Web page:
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I'm reading about SOA and the four tenets thats required to make a SOA-application. I have tried different sources, but the explainations is twisting. Im searching for something that is a bit less abstract. Is my interpretation correct?

The four tenets is:

  1. Services have explicit boundaries
  2. Services are autonomous
  3. Services share schema and contract, not class
  4. Services interoperate based on policy

My interpretation is:

  1. The methods that a client may use shall be easy to use and well defined.
  2. Services shall not be dependent on others. Change of one service shall not affect another in any way.
  3. A scheme represent the data that will be sent, contract contains the defined methods for a service. To make a system loose coupled you share scheme and contract instead of classes and objects.
  4. A policy to use a service may be that a particular type of binding is required so it may be used. Anyone that want to use this service, must connect to it with this type of binding.
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closed as off topic by millimoose, Will Apr 19 '13 at 14:25

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I would think this question is better suited and will get better response at programmers.stackexchange.com –  user806549 Apr 19 '13 at 10:38
    
I think you're aiming for the word "tenet", not "tenant". –  Damien_The_Unbeliever Apr 19 '13 at 10:39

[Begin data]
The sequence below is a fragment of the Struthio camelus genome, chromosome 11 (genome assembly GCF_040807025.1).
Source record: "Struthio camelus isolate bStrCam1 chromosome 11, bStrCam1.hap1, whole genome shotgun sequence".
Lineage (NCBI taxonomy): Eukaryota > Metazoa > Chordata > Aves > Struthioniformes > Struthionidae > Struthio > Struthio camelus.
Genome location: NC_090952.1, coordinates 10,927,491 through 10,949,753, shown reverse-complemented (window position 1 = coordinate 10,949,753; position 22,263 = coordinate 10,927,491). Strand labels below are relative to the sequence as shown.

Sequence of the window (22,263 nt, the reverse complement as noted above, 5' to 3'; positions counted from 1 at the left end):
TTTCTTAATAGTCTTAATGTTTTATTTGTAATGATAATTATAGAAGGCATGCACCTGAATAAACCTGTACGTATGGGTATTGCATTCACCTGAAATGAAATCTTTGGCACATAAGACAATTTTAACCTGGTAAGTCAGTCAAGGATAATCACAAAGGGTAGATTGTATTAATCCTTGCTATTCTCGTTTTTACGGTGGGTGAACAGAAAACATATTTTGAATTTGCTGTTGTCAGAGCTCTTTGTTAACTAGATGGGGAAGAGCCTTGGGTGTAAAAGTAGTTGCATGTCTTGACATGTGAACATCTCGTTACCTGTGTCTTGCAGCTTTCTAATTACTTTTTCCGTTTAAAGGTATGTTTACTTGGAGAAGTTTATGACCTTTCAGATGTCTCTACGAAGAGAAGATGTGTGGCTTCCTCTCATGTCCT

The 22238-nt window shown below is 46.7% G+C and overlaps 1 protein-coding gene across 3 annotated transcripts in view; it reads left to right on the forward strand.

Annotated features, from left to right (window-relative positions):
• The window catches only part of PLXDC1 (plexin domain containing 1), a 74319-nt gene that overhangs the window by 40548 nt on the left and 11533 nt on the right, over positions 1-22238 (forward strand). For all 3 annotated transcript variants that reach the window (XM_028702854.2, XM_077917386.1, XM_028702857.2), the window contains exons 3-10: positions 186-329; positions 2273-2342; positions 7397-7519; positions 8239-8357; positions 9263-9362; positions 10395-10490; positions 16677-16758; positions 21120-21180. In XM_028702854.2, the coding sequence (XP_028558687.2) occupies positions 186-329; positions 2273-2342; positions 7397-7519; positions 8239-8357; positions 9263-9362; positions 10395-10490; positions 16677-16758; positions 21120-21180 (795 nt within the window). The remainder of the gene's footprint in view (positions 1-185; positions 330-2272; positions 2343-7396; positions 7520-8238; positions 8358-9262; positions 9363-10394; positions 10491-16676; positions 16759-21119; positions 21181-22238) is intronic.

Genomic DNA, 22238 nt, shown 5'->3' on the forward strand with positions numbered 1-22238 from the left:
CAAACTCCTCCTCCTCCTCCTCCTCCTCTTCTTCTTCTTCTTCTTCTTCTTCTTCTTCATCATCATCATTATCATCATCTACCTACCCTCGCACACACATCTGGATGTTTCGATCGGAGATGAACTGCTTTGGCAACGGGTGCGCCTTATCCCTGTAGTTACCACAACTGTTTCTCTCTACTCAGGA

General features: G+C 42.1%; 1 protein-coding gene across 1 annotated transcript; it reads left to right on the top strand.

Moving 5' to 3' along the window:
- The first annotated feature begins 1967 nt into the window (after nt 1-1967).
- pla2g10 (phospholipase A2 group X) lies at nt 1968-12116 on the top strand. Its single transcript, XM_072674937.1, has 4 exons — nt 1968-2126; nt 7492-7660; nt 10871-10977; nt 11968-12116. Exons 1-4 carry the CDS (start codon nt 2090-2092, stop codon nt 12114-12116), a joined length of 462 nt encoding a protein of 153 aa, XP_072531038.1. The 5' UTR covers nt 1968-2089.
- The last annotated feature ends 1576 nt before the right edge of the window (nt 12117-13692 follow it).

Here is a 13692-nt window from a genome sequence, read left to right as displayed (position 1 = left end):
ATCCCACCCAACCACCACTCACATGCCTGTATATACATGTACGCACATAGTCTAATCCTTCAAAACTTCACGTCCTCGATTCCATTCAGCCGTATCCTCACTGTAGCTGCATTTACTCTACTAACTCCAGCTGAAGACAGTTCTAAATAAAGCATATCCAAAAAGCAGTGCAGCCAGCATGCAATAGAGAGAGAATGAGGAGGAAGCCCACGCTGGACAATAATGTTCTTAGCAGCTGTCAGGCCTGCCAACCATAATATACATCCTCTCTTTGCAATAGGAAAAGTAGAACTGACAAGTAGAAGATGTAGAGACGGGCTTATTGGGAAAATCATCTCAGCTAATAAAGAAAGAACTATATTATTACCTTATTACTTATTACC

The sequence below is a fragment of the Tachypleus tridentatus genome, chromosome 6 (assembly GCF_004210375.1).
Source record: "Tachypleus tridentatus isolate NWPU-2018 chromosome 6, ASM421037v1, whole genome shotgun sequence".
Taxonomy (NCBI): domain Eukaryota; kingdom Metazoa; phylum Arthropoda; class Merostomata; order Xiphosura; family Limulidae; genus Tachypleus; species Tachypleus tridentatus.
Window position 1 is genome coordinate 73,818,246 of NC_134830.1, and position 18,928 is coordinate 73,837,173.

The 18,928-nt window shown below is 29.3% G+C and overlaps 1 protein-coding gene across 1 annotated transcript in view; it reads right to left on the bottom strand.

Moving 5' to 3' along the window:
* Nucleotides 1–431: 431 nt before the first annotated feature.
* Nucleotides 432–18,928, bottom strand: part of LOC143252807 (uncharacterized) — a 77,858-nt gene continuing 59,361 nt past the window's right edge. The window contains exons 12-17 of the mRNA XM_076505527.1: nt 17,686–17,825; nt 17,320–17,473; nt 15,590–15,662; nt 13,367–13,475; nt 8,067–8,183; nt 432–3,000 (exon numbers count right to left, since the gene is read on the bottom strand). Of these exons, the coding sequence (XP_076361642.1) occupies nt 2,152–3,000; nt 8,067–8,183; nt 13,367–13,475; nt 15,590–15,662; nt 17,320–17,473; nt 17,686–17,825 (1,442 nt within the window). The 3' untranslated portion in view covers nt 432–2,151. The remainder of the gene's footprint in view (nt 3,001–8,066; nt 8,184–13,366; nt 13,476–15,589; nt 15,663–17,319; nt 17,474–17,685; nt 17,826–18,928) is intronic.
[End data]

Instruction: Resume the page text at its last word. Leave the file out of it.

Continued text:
Thanks. Fixed the grammar and asked question there. –  Kim Smith Apr 19 '13 at 10:48

1 Answer 1

up vote -1 down vote accepted

Got answer at programmers.stackexchange.com. Im reposting answer from GlenH7:

You're pretty close with your abstractions, yes.

  1. Yes. Well encapsulated is another way of looking at this.
  2. Yes, but... Service can rely on other services for functionality, especially if that avoids duplication of code. The nuance here is in the definition of dependent, I guess.
  3. Yes. Services perform a contract for a scheme. User provides XYZ data and the Service will provide ABC action per the contract.
  4. I view services as operating against a business policy. Business policy shouldn't get to the level of specifying binding. From the implementing business policy point of view, you can see where some services would be dependent upon other services in order to fulfill their contract without duplicating code. At a broader level, business policy is just a bunch of rules. Rules that hopefully interoperate nicely with each. But just like human resources, business rules have a nasty habit of not getting along with each other as well. Services are the instantiation of those business rules. From a lower level point of view, if the caller doesn't use the advertised binding(s) then the caller will (obviously) be unable to utilize the service. So while your statement is correct, it's a bit of a tautology which doesn't enhance your understanding as much.
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